The Well-Tempered Clavier is structurally complex and creatively abundant, yet orderly and conceived with a teaching purpose in mind. And that is precisely what Heidrun Holtmann connects to in her interpretation – the magnificent architecture that varies from one key to another comes alive vibrantly on this album. She clearly outlines the relationships between preludes and fugues and subtly indicates the different characters of each key (not an easy task in a well-tempered tuning). Although the term clavier applied to a number of keyboard instruments in Bach’s time (hammerklavier, clavichord, spinet, harpsichord and organ) and it is clear that some of the pieces are better suited to a specific kind of keyboard, Holtmann succeeds easily in displaying how the richness and diversity of the piano supports and enriches the colours in the preludes and the virtuosity in the fugues.

Compositional masterpiece, insightful performance – perfect for solitary late autumn musings.

Ivana Popovich

Haydn – Early and Late Sonatas
Denis Levaillant
DLM Editions DLM 3018 (denislevaillant.net)

03 Haydn LevaillantThe keyboard sonatas of Franz Joseph Haydn represent a great feat of an opus, broad in range, dating from the composer’s youthful period to his final decades. The early 1790s – about 15 years before his death – saw Haydn in London, where he encountered new-fangled Broadwood pianos, outfitted with damper pedal and an extended range. Three irresistibly inventive London Sonatas were spawned. Today, so often are these late Beethovenian sonatas performed and celebrated that a listener rarely hears Haydn’s early essays for the keyboard, even in our contemporary age of rediscovery, mining the catalogues of infamous composers for their un-famous works.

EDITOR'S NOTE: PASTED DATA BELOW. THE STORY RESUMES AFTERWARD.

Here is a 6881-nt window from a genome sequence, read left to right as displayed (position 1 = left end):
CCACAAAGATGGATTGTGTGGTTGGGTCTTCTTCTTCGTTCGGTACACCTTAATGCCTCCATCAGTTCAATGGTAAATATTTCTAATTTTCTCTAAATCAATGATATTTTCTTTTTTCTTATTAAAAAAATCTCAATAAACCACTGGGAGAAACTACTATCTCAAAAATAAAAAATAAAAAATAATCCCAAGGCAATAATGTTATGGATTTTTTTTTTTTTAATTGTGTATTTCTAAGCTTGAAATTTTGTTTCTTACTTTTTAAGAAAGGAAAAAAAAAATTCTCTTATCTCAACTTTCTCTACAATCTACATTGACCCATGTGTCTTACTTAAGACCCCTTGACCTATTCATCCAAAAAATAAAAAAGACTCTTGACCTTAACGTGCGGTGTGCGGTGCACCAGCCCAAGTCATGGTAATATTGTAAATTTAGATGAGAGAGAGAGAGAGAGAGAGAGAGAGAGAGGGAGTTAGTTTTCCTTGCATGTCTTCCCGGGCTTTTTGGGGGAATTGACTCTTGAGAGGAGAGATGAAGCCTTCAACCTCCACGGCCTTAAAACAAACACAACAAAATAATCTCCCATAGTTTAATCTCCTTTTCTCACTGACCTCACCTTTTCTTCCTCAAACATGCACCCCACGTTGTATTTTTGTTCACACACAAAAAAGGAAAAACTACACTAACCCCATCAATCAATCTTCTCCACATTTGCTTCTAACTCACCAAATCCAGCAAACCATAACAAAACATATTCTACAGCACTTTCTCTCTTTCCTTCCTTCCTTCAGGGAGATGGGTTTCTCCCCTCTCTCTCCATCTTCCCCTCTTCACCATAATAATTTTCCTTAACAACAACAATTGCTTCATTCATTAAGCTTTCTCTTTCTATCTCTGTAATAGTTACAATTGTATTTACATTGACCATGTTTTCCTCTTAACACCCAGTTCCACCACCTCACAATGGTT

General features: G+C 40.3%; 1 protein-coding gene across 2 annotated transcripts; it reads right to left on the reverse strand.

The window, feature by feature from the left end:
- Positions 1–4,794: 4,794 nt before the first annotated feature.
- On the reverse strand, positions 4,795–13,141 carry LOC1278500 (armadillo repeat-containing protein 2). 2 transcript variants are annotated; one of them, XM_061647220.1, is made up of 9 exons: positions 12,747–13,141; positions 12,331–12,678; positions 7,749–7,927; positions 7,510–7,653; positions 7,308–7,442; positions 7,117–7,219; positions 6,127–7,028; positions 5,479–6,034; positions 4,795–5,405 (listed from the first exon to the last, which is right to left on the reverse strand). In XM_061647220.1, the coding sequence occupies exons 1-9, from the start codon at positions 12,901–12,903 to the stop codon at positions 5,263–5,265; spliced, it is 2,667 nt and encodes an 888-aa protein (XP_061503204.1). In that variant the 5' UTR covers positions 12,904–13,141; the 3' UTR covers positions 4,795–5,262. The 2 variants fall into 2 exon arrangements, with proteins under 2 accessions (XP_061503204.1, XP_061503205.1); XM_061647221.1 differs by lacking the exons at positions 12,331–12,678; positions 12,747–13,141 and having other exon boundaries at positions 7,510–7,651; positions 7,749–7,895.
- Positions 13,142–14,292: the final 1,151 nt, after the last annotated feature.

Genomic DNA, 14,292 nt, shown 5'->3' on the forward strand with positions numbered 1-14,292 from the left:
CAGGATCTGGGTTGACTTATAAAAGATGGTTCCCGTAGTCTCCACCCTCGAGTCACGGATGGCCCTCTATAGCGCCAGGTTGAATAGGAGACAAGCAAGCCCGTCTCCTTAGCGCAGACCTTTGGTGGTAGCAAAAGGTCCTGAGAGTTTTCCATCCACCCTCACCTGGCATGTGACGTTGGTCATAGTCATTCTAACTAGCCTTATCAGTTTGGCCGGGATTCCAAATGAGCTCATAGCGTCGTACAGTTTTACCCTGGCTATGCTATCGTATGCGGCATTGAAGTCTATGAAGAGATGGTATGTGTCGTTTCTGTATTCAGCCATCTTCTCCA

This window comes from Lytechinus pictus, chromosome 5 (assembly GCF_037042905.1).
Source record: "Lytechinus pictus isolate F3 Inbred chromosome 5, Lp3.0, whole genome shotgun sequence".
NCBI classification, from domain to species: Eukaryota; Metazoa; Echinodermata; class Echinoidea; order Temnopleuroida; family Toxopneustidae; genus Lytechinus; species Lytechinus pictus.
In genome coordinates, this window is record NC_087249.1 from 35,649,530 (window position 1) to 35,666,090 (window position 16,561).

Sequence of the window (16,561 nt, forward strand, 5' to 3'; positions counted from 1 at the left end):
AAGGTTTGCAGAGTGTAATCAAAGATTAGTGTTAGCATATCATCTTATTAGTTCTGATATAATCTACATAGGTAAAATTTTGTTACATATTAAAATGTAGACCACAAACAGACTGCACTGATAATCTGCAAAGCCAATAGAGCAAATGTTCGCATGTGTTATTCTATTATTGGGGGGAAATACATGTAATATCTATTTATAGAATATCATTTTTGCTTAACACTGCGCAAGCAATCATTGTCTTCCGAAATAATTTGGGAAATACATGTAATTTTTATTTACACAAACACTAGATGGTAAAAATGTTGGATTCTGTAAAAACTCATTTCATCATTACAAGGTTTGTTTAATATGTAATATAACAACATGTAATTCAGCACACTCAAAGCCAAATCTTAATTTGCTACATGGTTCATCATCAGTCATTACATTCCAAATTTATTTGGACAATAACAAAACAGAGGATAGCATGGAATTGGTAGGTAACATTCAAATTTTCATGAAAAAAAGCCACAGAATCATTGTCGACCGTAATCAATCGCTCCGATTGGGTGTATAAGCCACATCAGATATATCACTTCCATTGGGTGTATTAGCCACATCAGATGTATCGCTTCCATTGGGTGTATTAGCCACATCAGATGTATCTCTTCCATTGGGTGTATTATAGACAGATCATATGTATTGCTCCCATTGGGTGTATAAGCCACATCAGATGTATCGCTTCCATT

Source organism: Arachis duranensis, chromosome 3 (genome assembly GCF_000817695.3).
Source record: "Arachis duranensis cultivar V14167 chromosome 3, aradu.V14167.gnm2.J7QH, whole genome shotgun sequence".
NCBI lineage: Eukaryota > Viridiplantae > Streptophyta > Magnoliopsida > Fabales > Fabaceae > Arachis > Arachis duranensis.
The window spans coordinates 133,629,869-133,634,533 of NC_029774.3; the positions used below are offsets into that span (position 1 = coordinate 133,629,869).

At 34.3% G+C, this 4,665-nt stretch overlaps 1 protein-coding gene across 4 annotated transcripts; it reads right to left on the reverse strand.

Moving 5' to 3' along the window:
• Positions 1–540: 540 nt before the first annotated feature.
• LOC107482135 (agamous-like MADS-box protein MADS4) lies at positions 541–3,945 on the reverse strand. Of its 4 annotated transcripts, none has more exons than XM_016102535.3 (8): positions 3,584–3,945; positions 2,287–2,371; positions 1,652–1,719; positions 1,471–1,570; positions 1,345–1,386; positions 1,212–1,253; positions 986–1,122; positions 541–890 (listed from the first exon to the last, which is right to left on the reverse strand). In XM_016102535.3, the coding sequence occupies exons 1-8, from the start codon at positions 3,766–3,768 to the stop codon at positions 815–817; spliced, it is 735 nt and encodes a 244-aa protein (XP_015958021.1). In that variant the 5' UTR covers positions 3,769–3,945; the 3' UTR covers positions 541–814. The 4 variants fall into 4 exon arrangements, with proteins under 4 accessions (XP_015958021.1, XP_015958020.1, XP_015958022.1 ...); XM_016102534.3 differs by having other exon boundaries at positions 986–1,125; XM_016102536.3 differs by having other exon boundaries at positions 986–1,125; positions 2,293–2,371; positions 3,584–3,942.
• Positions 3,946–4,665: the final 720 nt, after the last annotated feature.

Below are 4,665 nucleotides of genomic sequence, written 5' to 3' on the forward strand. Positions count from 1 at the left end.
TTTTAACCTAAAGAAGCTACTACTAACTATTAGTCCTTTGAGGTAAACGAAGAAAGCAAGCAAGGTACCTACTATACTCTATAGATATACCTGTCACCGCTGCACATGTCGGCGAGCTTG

French composer, writer and pianist, Denis Levaillant, celebrates Haydn’s early works – as foil to later ones – in his new disc featuring Sonatas No.13 in E, No.14 in D, No.41 in B-flat, No.48 in C, No.49 in E-flat and No.51 in D, all recorded on a modern (Yamaha) grand. As is stipulated in the artist’s eloquent afterword to the liner notes, Levaillant has chosen to access the interpretive world of Haydn’s early sonatas through the stylistic lens of the later ones. He imagines (and supplements) “missing” indications from the composer and offers touches of pedal, pauses and anachronistic colours.

The results are satisfying, for the most part. A correlative access point for Levaillant’s readings is the functionality of early keyboard instruments: the harpsichord and clavichord. Sonatas Nos.13 and 14 most surely would have been realized on such instruments and Levaillant approaches the music with a certitude of form and fortitude of style that permeate the disc’s 15 tracks. The slightly rough and tumble edges – the rustic origins – of Franz Joseph Haydn’s art are brought into relief through Levaillant’s rendering.

Adam Sherkin

Mozart Piano Sonatas
David Fung
Steinway & Sons 30107 (steinway.com/music-and-artists/label)

04 Mozart FungSteinway artist David Fung offers four lesser-known piano sonatas on his new album: the Piano Sonatas No.2 in F Major, K280, No.4 in E-flat, K282, No.5 in G Major, K283 and No.17 in B-flat, K570. Upon first hearing, Fung’s vision of Mozart’s keyboard music is immediately apparent. The (scant) liner notes make much of Fung’s musical upbringing and exposure to the opera – the Mozartian operatic stage in particular – but these references seem status quo and rather obvious in analogy; the comparisons do not quite do justice to Fung’s interpretive approach.

His is a unique and bold reading. Often, contemporaneous interpreters attempt to subdue their own (romantic) leanings, fearing to obscure the ideals of neoclassicalism as manifested in the music of W.A. Mozart. Fung, however, has no such qualms. He portrays a pianistic tableau of striking contrasts, unusual voicings and wanton manipulation of the dimension of time.